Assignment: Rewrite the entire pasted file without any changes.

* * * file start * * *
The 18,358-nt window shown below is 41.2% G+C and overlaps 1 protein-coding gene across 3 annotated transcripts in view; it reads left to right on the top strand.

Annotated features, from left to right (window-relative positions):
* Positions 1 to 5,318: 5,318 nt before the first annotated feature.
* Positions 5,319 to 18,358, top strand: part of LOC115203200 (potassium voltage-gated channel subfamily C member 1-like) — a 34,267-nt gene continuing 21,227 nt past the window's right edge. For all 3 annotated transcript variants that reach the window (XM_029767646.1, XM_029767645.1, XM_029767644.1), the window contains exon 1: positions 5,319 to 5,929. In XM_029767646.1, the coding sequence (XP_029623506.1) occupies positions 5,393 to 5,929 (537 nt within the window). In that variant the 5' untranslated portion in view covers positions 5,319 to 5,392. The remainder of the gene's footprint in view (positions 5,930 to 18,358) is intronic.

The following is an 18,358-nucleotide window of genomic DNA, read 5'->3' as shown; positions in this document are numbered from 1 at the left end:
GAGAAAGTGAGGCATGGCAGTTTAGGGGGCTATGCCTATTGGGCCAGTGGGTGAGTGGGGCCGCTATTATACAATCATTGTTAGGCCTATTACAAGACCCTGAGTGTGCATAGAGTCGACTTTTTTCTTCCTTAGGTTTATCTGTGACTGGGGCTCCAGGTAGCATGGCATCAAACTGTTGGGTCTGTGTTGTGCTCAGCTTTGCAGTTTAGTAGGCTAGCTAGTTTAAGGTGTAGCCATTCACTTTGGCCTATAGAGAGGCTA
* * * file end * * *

The 18,358-nt window shown below is 41.2% G+C and overlaps 1 protein-coding gene across 3 annotated transcripts in view; it reads left to right on the top strand.

Annotated features, from left to right (window-relative positions):
* Positions 1 to 5,318: 5,318 nt before the first annotated feature.
* Positions 5,319 to 18,358, top strand: part of LOC115203200 (potassium voltage-gated channel subfamily C member 1-like) — a 34,267-nt gene continuing 21,227 nt past the window's right edge. For all 3 annotated transcript variants that reach the window (XM_029767646.1, XM_029767645.1, XM_029767644.1), the window contains exon 1: positions 5,319 to 5,929. In XM_029767646.1, the coding sequence (XP_029623506.1) occupies positions 5,393 to 5,929 (537 nt within the window). In that variant the 5' untranslated portion in view covers positions 5,319 to 5,392. The remainder of the gene's footprint in view (positions 5,930 to 18,358) is intronic.

The following is an 18,358-nucleotide window of genomic DNA, read 5'->3' as shown; positions in this document are numbered from 1 at the left end:
GAGAAAGTGAGGCATGGCAGTTTAGGGGGCTATGCCTATTGGGCCAGTGGGTGAGTGGGGCCGCTATTATACAATCATTGTTAGGCCTATTACAAGACCCTGAGTGTGCATAGAGTCGACTTTTTTCTTCCTTAGGTTTATCTGTGACTGGGGCTCCAGGTAGCATGGCATCAAACTGTTGGGTCTGTGTTGTGCTCAGCTTTGCAGTTTAGTAGGCTAGCTAGTTTAAGGTGTAGCCATTCACTTTGGCCTATAGAGAGGCTA